There was a minority of liberals of the old school who tried to reason with the protestors, but it was like trying to debate a brick wall. One young lady captured the essence of the truly tolerant. “IF YOU HAVEN’T SEEN THE FILM, THEN KEEP YOUR ADVICE TO YOURSELF!” read her poster. She and her two friends were pretty much the only people there that day that made any sense.

One old man standing in line to see the flick, obviously Jewish (the dead giveaway was the keepah on his head), was screaming at the Christians, “This movie is a masterpiece! It’s Scorsese’s magnum opus, a great work of art!” I asked him if this was going to be his second or third viewing, and he told me, “No, this is the first time I’m seeing it.” Then, how was he so sure this was such a great movie? He answered that he read Janet Maslin’s column in the Times, that’s how he knew.

Two hours later, after I burned the twenty-four exposures in my Ricoh KR-5, I went into the Ziegfeld, and assumed my seat for the ticket I purchased when I arrived. Needless to say, apart from excellent performances from Harvey Keitel and Willem Dafoe, this was not Martin Scorsese’s masterwork. Still, if I were Jesus, I’d do Barbara Hershey. Some women are just too tempting. Today, the film remains mainly a curiosity, more notorious than noteworthy. Scorsese’s at his best when he sticks to Ray Liotta slamming trunk lids on bleeding gangsters, while Tony Bennett and Saul Bass work their magic on the drive-by titles.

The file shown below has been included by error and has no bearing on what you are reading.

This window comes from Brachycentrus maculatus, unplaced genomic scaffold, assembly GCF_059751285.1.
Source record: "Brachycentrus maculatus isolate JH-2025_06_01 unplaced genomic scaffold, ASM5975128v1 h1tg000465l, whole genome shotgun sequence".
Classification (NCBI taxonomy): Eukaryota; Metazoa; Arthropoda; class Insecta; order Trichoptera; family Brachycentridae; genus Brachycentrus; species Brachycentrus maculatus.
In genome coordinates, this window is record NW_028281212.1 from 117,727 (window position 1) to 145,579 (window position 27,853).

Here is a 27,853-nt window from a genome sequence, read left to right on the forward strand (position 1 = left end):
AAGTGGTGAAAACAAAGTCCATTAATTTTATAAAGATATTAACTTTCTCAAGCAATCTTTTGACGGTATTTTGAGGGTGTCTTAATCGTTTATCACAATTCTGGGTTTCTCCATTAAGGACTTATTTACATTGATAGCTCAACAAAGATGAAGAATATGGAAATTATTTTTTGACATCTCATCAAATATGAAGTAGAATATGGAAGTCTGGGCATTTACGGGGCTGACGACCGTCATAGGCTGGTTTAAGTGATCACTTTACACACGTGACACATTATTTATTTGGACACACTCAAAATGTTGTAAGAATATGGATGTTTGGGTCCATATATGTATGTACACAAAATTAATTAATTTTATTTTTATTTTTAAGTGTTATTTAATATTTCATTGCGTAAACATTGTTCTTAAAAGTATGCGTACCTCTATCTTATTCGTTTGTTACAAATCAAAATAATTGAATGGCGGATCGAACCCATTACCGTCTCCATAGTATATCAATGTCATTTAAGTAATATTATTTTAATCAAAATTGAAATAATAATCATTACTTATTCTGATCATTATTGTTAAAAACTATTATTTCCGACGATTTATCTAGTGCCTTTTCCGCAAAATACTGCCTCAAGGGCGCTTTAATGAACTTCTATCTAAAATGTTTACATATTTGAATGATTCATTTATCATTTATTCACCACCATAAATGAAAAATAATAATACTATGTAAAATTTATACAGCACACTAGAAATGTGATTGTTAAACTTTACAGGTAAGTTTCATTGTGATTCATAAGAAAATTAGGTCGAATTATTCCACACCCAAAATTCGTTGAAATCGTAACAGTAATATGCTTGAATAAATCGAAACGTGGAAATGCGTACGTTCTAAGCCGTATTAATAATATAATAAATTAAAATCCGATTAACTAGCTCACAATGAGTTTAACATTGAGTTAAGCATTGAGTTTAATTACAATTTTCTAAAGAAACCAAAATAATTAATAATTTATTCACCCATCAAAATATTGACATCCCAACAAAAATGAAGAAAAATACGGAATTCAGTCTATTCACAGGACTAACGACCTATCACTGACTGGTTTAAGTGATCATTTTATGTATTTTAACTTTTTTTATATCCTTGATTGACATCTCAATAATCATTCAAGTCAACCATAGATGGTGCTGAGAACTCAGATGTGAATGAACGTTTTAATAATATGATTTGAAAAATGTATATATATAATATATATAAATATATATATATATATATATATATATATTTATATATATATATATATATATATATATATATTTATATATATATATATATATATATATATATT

These prints are my photographic essay of the protests that day. Like a true professional photographer, I rushed back to my apartment, got out the brown bottles, and went to the communal latrine to develop the roll of these sacred images. I was so excited about the shots I got, that it wasn’t until one minute into the initial agitation that I realized I poured stop bath into the tank!

I dumped the stop and filled the can with straight developer, and constantly agitated for a solid hour. What I got were the most wretchedly dark and flat negatives imaginable. Still, the power of the compositions was undiminished. In a couple weeks at the Hunter College darkroom I made 8x10 prints of all the exposures, which I sold most of at an exhibition the next year.

Over the next few years, the negatives went into storage. During this period, a flood filled the basement they were housed in, the water mixing with chemical fertilizer that was also stored on the cellar floor. When I attempted to rescue my negatives years later, seventy-five percent of them were totally corroded by the Scott’s Turf Builder primeval soup. Among those graciously spared were half the images from my Last Temptation shoot.

I can only conclude that there was some divine force that wanted these photographs to survive two chemical catastrophes from which they never ought to have recovered. These negatives are the photographic equivalent of Lance Armstrong getting AIDS after recovering from cancer.

The Lord works in mysterious ways.

-- Rochester, Minnesota, December 6, 2008